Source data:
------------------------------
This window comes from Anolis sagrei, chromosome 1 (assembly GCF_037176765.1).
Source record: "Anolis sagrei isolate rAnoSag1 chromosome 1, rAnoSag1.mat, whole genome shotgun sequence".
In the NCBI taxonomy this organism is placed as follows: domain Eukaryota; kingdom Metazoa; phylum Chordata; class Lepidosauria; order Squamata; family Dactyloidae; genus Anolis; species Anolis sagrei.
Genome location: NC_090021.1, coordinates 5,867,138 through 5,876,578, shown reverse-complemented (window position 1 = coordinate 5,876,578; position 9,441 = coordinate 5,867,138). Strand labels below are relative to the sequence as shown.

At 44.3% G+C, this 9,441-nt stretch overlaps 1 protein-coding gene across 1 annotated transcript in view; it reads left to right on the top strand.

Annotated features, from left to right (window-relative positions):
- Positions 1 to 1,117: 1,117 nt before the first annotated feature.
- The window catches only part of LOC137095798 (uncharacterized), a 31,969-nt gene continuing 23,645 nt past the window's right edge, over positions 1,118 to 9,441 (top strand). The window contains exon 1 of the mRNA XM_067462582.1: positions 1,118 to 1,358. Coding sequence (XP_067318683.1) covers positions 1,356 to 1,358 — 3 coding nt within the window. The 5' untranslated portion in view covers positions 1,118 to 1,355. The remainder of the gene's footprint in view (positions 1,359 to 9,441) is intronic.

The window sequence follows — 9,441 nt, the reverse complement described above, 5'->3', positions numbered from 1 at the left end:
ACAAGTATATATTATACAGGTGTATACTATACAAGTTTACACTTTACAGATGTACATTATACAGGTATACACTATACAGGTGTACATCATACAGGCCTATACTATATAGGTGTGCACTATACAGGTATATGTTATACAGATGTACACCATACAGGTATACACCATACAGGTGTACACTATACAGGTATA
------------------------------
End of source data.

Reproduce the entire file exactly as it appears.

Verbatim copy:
This window comes from Anolis sagrei, chromosome 1 (assembly GCF_037176765.1).
Source record: "Anolis sagrei isolate rAnoSag1 chromosome 1, rAnoSag1.mat, whole genome shotgun sequence".
In the NCBI taxonomy this organism is placed as follows: domain Eukaryota; kingdom Metazoa; phylum Chordata; class Lepidosauria; order Squamata; family Dactyloidae; genus Anolis; species Anolis sagrei.
Genome location: NC_090021.1, coordinates 5,867,138 through 5,876,578, shown reverse-complemented (window position 1 = coordinate 5,876,578; position 9,441 = coordinate 5,867,138). Strand labels below are relative to the sequence as shown.

At 44.3% G+C, this 9,441-nt stretch overlaps 1 protein-coding gene across 1 annotated transcript in view; it reads left to right on the top strand.

Annotated features, from left to right (window-relative positions):
- Positions 1 to 1,117: 1,117 nt before the first annotated feature.
- The window catches only part of LOC137095798 (uncharacterized), a 31,969-nt gene continuing 23,645 nt past the window's right edge, over positions 1,118 to 9,441 (top strand). The window contains exon 1 of the mRNA XM_067462582.1: positions 1,118 to 1,358. Coding sequence (XP_067318683.1) covers positions 1,356 to 1,358 — 3 coding nt within the window. The 5' untranslated portion in view covers positions 1,118 to 1,355. The remainder of the gene's footprint in view (positions 1,359 to 9,441) is intronic.

The window sequence follows — 9,441 nt, the reverse complement described above, 5'->3', positions numbered from 1 at the left end:
ACAAGTATATATTATACAGGTGTATACTATACAAGTTTACACTTTACAGATGTACATTATACAGGTATACACTATACAGGTGTACATCATACAGGCCTATACTATATAGGTGTGCACTATACAGGTATATGTTATACAGATGTACACCATACAGGTATACACCATACAGGTGTACACTATACAGGTATA